The lack of blood and oxygen to the heart can cause extensive damage to cardiac muscle.

Chest pain, tightness, and chest discomfort are common signs of cocaine-related myocardial infarction.

Arrhythmias

Using cocaine can induce cardiac arrhythmias that are difficult to treat or potentially fatal arrhythmias.

Cardiac arrhythmia means irregular heartbeat due to a disruption of heart signals.

Signs of the condition include a pounding or rapid heartbeat, chest pain, pressure in the chest, anxiety, and shortness of breath.

While these symptoms are not life-threatening by themselves, they may be signs of a cardiac arrest in some cases.

Aortic Dissection

Cocaine use is a cause of aortic dissection.

Aortic dissection refers to the tearing of the walls of the aorta and is a painful and life-threatening condition.

Tearing occurs suddenly due to increased pressure on the heart muscle.

Sudden severe, sharp, stabbing chest or back pain are usually signs of torn aorta walls in cocaine users.

Endocarditis

This condition is caused by an infection of the inner lining of the heart and heart valves.

The infection occurs when substances such as bacteria and fungi spread through the bloodstream and attach to parts of the heart damaged from cocaine use.

People who inject cocaine are at an increased risk of endocarditis. Sharing needles used to inject the drug increases the risk even more.

Strangely, injecting cocaine can also damage the heart in areas not usually damaged in people who inject other drugs.

Stroke

Another cardiovascular condition associated with using cocaine are ischemic strokes.

This type of stroke can occur when there’s a blockage in an artery that supplies blood to the brain.

Users with uncontrolled high blood pressure, restricted blood vessels, or atherosclerosis are at a higher risk of an ischemic stroke.

Studies suggest that the risk of ischemic stroke is highest within the first few hours after cocaine enters the body.

Cocaine-Induced Heart Attacks

Cocaine’s effects on the heart and cardiovascular system increase a user’s risk of heart-related issues or complications such as cardiovascular disease and cocaine-induced heart attacks.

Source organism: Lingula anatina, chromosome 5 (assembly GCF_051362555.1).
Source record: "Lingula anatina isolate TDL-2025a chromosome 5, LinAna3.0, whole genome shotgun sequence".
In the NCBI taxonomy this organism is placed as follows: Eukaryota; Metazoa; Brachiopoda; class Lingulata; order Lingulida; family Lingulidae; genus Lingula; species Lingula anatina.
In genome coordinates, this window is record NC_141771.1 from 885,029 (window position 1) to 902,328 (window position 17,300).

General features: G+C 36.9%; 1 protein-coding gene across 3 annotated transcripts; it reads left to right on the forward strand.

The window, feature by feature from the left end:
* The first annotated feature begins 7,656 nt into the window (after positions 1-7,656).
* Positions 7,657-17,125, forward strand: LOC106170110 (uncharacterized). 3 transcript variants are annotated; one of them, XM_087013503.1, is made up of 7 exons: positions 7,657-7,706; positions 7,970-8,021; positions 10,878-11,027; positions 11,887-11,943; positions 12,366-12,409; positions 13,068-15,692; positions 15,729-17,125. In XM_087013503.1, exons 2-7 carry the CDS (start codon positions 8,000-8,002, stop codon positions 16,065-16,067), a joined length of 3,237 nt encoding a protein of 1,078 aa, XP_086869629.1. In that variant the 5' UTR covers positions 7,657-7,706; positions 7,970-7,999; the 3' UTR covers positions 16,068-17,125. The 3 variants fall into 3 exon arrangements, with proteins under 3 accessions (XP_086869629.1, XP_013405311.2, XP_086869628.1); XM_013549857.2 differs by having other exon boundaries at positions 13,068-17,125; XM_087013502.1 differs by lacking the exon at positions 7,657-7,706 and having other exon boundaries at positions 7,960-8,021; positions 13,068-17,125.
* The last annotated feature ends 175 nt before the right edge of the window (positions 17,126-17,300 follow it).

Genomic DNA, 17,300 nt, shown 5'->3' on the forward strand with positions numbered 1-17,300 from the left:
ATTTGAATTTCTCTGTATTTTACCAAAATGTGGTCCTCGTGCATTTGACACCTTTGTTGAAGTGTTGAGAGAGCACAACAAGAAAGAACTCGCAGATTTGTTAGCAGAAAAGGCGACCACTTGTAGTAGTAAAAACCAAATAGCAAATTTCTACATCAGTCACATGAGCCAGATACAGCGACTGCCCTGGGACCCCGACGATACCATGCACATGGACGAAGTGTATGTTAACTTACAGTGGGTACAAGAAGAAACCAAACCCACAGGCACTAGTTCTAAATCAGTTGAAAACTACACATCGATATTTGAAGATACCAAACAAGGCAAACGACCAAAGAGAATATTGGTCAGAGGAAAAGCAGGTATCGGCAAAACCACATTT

Your blood pressure and heart rate increase as soon as you use the drug.

This causes narrowing of the arteries that pump blood to your heart.

Once this happens, less blood flows to the heart, thereby increasing your risk of a heart attack.

The drug is especially damaging to the heart because it poses the risk of sporadic heart attacks in the small vessels of the heart.

The drug also interferes with beta blockers and other cardiac drugs that doctors prescribe to treat heart conditions.

A heart attack can occur after your first-ever dose of the stimulant.

Also, there are instances where cocaine-induced heart attacks caused sudden deaths.

Additionally, smoking or drinking alcohol while using cocaine further increases the risk of heart damage and death.

Dangerous effects also occur in those who combine cocaine with heroin or other opioid drugs, a practice known as speedballing.

Consider it a lethal cocktail that leads to premature heart disease, heart attacks, and fatalities.

Kicking Cocaine Addiction the Safe Way

You’re putting your heart health and life at risk by using cocaine, whether you’re trying it for the first time or have used it for years.

Hopefully, knowing how cocaine affects the heart will help you find help at a rehab for drug and alcohol before it’s too late.

Professional addiction treatment specialists understand your desire to live a healthy and sober life and can provide comprehensive treatment to help you recover.

Cocaine addiction recovery generally involves detox and behavioral therapy to help you lose your physical and mental dependence on the drug.

Detox precedes therapy and allows the body to remove the drug either on its own or with the use of approved medications.

Therapy, counseling, and other treatment options at drug alcohol rehab centers typically last for thirty, sixty, or ninety days depending on your needs, and can be done in inpatient or outpatient settings.

Inpatient options require people to stay at facilities while they receive treatment, while outpatient programs allow people to live at home during treatment.

People may also participate in dual diagnosis programs if they have cocaine addiction and a co-occurring mental disorder such as anxiety or depression.

Other treatment options include intensive outpatient programs (IOPs), medication-assisted treatment (MAT), 12-step and non 12-step programs, cognitive behavioral therapy, and holistic therapy.

The decision to give up cocaine can be difficult because the drug hijacks the brain and makes you think you need it to survive.

But sobriety is possible.

The first step is to admit that you need help, then make that life-changing call to a rehab that offers the right treatment options to suit your needs.

Sources

dailymail.co.uk – Cocaine Is “The Perfect Heart Attack Drug” Even If You Use It Only a Few Times a Year

sciencedaily.com – Cocaine Triggers Heart Attack Within One Hour

drugabuse.gov – What Is Cocaine?

heart.org – Illegal Drugs and Heart Disease

onlinejacc.org – The Cardiovascular Effects of Cocaine